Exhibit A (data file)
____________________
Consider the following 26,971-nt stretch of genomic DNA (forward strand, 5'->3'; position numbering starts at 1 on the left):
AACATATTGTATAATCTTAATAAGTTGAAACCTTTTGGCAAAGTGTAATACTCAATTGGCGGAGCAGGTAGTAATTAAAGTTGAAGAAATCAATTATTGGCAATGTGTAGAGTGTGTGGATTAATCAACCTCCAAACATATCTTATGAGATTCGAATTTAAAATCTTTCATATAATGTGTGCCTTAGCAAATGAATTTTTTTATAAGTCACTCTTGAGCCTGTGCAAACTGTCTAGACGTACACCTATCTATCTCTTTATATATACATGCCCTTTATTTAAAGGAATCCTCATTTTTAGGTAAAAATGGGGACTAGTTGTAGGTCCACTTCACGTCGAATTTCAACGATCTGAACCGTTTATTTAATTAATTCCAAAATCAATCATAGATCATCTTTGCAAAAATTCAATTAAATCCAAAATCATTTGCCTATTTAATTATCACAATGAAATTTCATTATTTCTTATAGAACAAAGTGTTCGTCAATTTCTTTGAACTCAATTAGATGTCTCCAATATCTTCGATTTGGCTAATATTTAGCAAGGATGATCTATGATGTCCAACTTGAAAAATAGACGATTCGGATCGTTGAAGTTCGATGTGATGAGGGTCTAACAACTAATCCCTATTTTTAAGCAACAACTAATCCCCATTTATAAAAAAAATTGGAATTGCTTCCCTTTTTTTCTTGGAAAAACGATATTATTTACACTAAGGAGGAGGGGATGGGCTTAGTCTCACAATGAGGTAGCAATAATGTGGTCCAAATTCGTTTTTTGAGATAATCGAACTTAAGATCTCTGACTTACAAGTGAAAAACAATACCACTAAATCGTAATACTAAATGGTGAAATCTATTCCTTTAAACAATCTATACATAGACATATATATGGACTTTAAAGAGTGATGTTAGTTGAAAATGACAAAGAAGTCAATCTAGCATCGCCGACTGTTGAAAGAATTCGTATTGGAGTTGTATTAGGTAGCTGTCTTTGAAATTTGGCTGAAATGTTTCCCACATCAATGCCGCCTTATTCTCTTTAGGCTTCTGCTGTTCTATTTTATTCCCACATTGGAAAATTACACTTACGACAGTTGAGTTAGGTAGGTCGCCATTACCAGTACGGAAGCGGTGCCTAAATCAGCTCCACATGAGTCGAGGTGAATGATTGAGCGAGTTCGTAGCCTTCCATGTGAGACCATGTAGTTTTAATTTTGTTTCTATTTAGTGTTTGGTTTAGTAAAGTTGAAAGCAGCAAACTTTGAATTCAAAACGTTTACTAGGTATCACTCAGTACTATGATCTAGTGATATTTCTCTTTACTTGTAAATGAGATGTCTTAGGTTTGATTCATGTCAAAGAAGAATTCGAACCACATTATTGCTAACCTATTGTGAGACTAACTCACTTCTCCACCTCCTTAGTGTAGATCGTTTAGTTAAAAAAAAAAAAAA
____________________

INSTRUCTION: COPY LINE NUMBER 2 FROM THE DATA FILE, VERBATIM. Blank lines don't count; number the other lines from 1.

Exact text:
AACATATTGTATAATCTTAATAAGTTGAAACCTTTTGGCAAAGTGTAATACTCAATTGGCGGAGCAGGTAGTAATTAAAGTTGAAGAAATCAATTATTGGCAATGTGTAGAGTGTGTGGATTAATCAACCTCCAAACATATCTTATGAGATTCGAATTTAAAATCTTTCATATAATGTGTGCCTTAGCAAATGAATTTTTTTATAAGTCACTCTTGAGCCTGTGCAAACTGTCTAGACGTACACCTATCTATCTCTTTATATATACATGCCCTTTATTTAAAGGAATCCTCATTTTTAGGTAAAAATGGGGACTAGTTGTAGGTCCACTTCACGTCGAATTTCAACGATCTGAACCGTTTATTTAATTAATTCCAAAATCAATCATAGATCATCTTTGCAAAAATTCAATTAAATCCAAAATCATTTGCCTATTTAATTATCACAATGAAATTTCATTATTTCTTATAGAACAAAGTGTTCGTCAATTTCTTTGAACTCAATTAGATGTCTCCAATATCTTCGATTTGGCTAATATTTAGCAAGGATGATCTATGATGTCCAACTTGAAAAATAGACGATTCGGATCGTTGAAGTTCGATGTGATGAGGGTCTAACAACTAATCCCTATTTTTAAGCAACAACTAATCCCCATTTATAAAAAAAATTGGAATTGCTTCCCTTTTTTTCTTGGAAAAACGATATTATTTACACTAAGGAGGAGGGGATGGGCTTAGTCTCACAATGAGGTAGCAATAATGTGGTCCAAATTCGTTTTTTGAGATAATCGAACTTAAGATCTCTGACTTACAAGTGAAAAACAATACCACTAAATCGTAATACTAAATGGTGAAATCTATTCCTTTAAACAATCTATACATAGACATATATATGGACTTTAAAGAGTGATGTTAGTTGAAAATGACAAAGAAGTCAATCTAGCATCGCCGACTGTTGAAAGAATTCGTATTGGAGTTGTATTAGGTAGCTGTCTTTGAAATTTGGCTGAAATGTTTCCCACATCAATGCCGCCTTATTCTCTTTAGGCTTCTGCTGTTCTATTTTATTCCCACATTGGAAAATTACACTTACGACAGTTGAGTTAGGTAGGTCGCCATTACCAGTACGGAAGCGGTGCCTAAATCAGCTCCACATGAGTCGAGGTGAATGATTGAGCGAGTTCGTAGCCTTCCATGTGAGACCATGTAGTTTTAATTTTGTTTCTATTTAGTGTTTGGTTTAGTAAAGTTGAAAGCAGCAAACTTTGAATTCAAAACGTTTACTAGGTATCACTCAGTACTATGATCTAGTGATATTTCTCTTTACTTGTAAATGAGATGTCTTAGGTTTGATTCATGTCAAAGAAGAATTCGAACCACATTATTGCTAACCTATTGTGAGACTAACTCACTTCTCCACCTCCTTAGTGTAGATCGTTTAGTTAAAAAAAAAAAAAA